Some say it is a matter of perspective as to whether a glass is half-empty or half-full. Well, today we read a “Perspective” column by Dr. Amy Mailman of Columbia University published in the New England Journal of Medicine which was focused on Mayor Bloomberg’s attempt to ban certain beverages larger than 16 ounces and asked that very question. Let’s be clear – we far from agree with the entirety of what Dr. Mailman states in her opinion piece. But, after all, it is opinion.
So we thought we would share our opinion of the column, as well as reiterate our position on why Mayor Bloomberg’s proposal was misguided policy proposed under the guise of public health.
First, we think it is important to remind Dr. Mailman that the soda ban, while “immediately challenged in court by a group of small businesses along with the National Restaurant Association and the American Beverage Association,” also was opposed by the majority of New Yorkers. In fact, The New York Times found that 60 percent of New Yorkers oppose the idea. Not to mention the more than a half million New Yorkers who joined the New Yorkers for Beverage Choices coalition to make their voices heard. And we all know, New Yorkers have a mind of their own. The soda ban isn’t about “limiting corporate damage” (whatever that means) as she suggests. It is about “attacking individual choice.” Thus, the “target” is “the individual,” although Dr. Mailman suggests otherwise.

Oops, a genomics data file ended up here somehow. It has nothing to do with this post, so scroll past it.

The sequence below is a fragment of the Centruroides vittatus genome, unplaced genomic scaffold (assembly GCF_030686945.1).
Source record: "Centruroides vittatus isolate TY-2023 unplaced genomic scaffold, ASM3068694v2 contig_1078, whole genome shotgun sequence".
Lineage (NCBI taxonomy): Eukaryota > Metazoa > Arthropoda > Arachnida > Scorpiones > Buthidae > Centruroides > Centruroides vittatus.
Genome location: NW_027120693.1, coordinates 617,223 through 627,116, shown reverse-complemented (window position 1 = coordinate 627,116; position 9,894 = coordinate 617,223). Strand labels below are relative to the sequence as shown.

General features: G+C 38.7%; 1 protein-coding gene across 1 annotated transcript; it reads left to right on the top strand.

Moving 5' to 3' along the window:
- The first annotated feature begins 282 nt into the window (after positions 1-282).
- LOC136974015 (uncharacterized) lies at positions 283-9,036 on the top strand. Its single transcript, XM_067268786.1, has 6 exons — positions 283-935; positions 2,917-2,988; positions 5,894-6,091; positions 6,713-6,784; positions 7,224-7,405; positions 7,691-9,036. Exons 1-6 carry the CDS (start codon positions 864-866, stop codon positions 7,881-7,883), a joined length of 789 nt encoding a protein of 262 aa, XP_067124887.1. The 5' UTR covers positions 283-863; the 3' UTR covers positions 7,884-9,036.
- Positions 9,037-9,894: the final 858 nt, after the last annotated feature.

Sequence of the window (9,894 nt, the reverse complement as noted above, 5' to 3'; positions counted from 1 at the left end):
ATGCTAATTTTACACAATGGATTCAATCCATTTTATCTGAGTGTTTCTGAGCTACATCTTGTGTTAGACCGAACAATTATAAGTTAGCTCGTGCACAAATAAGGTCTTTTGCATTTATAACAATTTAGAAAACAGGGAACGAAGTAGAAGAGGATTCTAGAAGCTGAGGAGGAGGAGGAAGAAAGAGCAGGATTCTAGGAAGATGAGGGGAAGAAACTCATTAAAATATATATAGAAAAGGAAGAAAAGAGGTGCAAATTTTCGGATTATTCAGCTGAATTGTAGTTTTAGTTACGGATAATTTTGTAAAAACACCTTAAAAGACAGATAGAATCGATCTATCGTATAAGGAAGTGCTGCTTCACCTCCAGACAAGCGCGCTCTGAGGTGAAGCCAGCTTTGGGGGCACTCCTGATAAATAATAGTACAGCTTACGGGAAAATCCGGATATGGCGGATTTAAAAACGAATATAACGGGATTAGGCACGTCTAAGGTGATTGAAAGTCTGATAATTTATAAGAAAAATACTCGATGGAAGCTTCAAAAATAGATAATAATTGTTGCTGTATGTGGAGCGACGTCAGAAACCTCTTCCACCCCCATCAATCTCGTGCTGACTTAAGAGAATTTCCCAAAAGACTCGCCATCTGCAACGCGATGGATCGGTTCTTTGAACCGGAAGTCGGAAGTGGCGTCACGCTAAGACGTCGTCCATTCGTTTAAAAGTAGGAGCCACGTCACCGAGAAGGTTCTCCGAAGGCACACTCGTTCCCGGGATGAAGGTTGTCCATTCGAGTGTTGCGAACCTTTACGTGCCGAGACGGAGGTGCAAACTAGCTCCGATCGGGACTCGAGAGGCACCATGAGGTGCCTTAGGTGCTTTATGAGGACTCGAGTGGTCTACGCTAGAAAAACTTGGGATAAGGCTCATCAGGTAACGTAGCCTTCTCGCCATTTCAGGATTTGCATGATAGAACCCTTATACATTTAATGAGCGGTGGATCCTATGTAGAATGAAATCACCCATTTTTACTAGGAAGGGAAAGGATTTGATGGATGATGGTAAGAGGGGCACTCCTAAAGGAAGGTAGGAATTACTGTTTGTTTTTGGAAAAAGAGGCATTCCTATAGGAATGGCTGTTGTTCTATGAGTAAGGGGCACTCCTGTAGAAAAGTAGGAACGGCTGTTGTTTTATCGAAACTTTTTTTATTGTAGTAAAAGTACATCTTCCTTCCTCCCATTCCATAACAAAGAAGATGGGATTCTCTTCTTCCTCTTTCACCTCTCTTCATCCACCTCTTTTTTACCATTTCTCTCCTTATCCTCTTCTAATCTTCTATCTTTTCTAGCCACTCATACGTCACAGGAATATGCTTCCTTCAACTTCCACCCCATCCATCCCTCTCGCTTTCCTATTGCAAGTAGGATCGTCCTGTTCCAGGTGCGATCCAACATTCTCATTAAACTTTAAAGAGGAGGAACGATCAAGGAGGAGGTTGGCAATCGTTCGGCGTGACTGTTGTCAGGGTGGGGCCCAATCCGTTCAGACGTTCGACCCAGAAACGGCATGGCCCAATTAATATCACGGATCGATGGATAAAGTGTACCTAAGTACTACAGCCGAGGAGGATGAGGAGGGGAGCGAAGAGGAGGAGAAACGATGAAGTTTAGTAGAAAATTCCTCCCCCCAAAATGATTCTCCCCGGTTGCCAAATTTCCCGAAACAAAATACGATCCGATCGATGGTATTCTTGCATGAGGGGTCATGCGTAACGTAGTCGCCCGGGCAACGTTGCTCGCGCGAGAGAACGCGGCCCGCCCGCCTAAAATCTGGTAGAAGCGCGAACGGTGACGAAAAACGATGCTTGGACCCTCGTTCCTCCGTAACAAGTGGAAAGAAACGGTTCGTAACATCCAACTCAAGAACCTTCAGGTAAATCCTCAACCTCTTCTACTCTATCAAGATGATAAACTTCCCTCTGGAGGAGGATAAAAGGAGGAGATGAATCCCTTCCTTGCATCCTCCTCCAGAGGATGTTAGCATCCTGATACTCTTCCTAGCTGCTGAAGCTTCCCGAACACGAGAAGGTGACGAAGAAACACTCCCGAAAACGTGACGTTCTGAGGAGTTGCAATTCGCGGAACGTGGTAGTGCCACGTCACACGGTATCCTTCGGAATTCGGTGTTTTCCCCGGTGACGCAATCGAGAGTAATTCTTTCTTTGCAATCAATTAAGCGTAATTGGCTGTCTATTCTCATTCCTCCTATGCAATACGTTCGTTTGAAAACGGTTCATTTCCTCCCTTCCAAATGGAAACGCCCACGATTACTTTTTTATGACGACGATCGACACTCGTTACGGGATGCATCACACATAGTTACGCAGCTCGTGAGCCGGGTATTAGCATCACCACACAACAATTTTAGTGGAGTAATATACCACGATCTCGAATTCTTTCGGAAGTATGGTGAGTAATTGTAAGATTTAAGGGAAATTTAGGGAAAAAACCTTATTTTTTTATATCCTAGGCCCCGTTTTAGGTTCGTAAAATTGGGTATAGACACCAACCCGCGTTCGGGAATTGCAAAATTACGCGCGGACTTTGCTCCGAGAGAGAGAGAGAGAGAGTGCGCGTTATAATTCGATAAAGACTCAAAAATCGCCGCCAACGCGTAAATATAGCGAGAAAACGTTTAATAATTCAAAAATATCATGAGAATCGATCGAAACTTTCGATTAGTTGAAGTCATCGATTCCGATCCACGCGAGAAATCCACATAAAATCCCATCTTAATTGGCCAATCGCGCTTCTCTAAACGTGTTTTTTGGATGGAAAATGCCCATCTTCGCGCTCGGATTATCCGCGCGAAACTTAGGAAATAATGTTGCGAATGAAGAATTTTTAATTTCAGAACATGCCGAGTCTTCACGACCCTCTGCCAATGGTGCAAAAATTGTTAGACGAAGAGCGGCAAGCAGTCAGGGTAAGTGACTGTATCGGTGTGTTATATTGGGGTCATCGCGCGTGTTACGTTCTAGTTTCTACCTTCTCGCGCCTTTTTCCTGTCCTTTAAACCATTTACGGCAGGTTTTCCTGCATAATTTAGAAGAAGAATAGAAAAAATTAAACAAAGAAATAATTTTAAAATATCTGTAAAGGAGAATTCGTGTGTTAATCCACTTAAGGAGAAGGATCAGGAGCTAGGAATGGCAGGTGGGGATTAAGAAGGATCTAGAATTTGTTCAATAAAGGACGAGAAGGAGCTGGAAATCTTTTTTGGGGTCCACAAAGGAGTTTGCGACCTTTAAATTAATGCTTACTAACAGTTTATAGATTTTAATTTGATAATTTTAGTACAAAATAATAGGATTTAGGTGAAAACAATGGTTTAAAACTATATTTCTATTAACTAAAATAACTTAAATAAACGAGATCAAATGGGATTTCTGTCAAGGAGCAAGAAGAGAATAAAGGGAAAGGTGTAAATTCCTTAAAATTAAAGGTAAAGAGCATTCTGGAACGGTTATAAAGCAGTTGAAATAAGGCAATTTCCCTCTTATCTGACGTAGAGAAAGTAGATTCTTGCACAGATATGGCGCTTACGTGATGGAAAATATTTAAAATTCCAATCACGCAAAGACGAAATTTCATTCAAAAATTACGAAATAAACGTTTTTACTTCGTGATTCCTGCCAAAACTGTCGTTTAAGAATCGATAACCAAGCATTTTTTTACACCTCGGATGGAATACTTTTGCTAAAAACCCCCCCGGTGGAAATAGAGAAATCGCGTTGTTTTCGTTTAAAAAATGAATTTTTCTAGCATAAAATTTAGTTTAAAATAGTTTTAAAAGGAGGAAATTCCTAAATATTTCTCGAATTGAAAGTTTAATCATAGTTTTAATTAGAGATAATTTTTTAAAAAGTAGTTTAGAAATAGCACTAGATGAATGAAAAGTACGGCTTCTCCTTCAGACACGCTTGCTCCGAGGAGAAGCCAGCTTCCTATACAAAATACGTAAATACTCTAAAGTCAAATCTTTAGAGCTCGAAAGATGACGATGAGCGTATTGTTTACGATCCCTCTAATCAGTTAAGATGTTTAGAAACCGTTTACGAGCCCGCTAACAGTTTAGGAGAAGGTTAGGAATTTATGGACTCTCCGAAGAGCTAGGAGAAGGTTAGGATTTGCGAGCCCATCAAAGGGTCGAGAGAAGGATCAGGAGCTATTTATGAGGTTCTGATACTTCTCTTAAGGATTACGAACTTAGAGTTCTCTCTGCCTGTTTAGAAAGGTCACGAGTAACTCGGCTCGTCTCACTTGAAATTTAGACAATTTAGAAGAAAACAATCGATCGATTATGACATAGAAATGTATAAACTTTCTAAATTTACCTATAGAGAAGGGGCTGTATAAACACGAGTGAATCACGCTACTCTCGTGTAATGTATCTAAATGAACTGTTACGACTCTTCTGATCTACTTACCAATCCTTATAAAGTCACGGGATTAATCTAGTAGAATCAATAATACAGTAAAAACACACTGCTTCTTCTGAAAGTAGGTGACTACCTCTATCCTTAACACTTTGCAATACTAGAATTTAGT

Public health can exist without taking away individual freedoms. And educating people about living balanced, active and healthy lifestyles will always have a greater impact than restricting what people eat and drink.
There are many reasons we were part of a larger group that challenged the authority of the New York City Board of Health to be able to enact the ban. And if you’re a regular Sip & Savor visitor, you’ve been reading about those reasons for almost a year now. But let’s not forget - Judge Tingling’s ruling was a good one for those that would be most impacted. As we blogged the day after the ruling, it was a good one for “the parents in New York who take their kids out for pizza this coming weekend and order a pitcher of soda to share with the family. It’s also a good ruling for the small business owners who would have lost business and revenue to bigger stores not affected by the soda ban. In short, [the] court ruling provides a sigh of relief to New Yorkers and thousands of small businesses in New York City that would have been harmed by this arbitrary and unpopular ban.”